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All abstracts are in English. Articles are in Hungarian and in English.


January 18, 2012 at 3:33 pm Leave a comment

Online conference

Date: 12 November 2011
MAGMA Contemporary Medium
SEMEISTOS Research Group for Web-semiotics and Online Communication

14.00-15.30 (GMT) Visual research project presentations (online)
Live streaming:

14.00 BAKÓ Rozália Klára, PhD /  Sapientia – Hungarian University of Transylvania
Consumerist Organizations: a Visual Analysis
[abstract] [pdf]

14.15 GYÖNGYÖSI Csilla, PhD student / Eötvös Loránd University Budapest
Aniconism in Islam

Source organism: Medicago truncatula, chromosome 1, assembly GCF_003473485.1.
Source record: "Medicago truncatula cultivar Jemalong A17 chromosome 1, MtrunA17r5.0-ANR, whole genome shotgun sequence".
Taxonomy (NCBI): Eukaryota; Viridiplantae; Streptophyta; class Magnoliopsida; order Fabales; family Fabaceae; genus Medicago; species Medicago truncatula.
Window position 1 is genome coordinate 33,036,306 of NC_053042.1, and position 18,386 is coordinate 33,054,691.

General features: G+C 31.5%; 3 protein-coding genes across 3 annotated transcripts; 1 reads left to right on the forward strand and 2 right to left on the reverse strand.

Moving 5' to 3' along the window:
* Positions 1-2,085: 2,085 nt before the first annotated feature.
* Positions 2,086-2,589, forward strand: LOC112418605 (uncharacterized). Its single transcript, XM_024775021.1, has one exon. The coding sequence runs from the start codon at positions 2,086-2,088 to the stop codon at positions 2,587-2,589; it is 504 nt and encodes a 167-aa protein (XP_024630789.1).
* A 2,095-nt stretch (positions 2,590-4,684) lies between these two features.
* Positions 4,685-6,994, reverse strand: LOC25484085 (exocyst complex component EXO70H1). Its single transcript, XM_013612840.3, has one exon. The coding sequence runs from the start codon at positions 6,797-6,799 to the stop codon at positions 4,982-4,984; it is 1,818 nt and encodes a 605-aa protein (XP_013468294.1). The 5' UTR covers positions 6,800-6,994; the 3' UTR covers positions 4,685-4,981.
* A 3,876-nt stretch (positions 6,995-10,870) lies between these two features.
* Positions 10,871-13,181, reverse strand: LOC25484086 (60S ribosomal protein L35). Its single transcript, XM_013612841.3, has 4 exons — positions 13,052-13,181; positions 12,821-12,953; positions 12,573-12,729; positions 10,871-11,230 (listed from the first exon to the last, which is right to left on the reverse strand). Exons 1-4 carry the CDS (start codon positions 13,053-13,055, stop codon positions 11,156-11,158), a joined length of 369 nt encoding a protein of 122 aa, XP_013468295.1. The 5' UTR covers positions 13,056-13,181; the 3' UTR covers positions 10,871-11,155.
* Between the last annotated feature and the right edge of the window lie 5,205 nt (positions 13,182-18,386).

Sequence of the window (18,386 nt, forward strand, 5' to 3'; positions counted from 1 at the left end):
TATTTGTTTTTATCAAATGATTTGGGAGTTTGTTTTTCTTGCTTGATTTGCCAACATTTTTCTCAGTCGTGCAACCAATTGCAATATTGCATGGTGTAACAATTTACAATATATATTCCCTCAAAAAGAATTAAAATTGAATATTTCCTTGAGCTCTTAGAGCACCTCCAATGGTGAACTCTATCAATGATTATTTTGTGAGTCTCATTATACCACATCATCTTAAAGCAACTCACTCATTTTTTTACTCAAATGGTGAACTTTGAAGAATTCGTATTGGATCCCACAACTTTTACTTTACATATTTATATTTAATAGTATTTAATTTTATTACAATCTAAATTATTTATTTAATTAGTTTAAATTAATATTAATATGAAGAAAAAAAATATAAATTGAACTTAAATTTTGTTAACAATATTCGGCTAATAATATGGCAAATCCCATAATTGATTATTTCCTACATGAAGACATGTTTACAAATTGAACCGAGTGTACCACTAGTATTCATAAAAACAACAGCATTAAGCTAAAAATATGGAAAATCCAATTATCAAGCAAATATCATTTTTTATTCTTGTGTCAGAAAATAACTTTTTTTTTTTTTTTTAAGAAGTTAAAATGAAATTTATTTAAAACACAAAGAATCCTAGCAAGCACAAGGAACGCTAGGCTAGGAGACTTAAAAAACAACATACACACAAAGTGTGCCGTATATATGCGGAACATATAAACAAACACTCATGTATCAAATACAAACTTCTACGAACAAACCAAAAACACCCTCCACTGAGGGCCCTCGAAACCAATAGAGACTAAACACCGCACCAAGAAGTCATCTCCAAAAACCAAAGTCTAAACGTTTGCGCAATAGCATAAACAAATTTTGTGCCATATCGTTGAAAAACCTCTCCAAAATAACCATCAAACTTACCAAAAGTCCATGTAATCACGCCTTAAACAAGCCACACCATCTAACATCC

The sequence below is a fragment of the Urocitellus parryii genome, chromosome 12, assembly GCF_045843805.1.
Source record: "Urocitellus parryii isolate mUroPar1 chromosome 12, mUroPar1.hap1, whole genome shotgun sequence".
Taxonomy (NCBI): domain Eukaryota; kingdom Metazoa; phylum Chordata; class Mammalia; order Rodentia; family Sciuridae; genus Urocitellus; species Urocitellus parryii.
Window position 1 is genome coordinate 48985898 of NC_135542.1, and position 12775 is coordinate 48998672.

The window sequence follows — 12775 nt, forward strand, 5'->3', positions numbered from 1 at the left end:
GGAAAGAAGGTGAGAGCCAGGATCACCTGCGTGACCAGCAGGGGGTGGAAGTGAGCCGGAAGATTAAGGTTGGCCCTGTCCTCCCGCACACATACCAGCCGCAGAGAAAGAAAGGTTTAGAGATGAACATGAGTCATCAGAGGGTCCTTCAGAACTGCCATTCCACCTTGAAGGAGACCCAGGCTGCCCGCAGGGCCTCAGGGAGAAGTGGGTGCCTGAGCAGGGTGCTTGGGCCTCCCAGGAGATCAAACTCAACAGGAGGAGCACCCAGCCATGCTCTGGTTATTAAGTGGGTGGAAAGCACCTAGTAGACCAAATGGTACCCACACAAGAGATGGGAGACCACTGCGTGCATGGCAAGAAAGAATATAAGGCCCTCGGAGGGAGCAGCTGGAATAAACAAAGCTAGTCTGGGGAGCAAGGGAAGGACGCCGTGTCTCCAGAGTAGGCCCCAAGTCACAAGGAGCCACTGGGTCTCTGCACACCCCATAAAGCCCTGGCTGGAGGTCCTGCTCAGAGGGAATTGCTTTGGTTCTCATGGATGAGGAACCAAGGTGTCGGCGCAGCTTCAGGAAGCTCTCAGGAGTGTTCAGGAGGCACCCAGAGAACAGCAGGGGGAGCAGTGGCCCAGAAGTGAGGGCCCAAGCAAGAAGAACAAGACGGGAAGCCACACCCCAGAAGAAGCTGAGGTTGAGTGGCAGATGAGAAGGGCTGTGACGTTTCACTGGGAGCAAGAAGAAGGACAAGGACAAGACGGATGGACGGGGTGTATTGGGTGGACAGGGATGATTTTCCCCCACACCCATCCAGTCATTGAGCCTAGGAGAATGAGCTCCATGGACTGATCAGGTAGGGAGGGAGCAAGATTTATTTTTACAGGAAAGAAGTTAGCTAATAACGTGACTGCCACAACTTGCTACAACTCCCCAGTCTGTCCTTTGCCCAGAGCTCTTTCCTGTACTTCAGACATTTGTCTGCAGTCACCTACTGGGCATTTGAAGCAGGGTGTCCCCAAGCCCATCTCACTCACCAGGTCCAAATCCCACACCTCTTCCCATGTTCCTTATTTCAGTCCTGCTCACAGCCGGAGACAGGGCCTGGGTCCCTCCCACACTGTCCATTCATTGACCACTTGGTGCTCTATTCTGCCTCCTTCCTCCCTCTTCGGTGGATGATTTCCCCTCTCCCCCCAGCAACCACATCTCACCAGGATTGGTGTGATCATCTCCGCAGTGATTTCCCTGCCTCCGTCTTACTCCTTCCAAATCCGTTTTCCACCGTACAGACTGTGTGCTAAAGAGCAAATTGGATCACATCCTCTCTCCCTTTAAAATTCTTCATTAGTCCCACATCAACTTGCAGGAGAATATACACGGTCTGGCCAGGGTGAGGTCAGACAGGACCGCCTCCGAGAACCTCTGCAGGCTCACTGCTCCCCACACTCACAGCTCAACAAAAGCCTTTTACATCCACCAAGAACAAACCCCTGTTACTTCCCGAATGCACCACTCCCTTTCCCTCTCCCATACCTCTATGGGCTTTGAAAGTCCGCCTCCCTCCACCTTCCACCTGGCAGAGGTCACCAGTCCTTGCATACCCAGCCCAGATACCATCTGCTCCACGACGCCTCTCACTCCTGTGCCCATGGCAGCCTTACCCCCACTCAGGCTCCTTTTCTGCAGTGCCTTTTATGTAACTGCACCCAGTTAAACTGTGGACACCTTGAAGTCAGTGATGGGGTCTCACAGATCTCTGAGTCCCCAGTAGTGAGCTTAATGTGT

[abstract] [Muhammad miniatures] [Allah represented] [Islam art]

14.30 HUBBES László-Attila, PhD / Sapientia – Hungarian University of Transylvania
Ethno-pagan Groups’ Web Rhetoric
[abstract] [details]

14.45 Andreea ȘTILIUC, PhD student / The Alexandru Ioan Cuza University Iași
The dispositif, a method for analyzing presidential debates
[abstract] [pdf]

15.00 Olesya VENGER, PhD student / University of Georgia
Spin-doctoring of political images during the Iranian Green Movement

[abstract] [pdf]

15.15 Samantha WARREN, PhD / The University of Essex
InVisio and Visibility, Organisation and Power
[abstract] [details]

Full project description of The Chair:

Funder: The City Council of Saint George, Romania
Technical assistance: StrawberryNet Foundation

International partner: inVisio
International Network for Visual Studies in Organisations

Project coordinator / conference moderator: BAKÓ Rozália Klára

The Chair. Visual Encounters with Power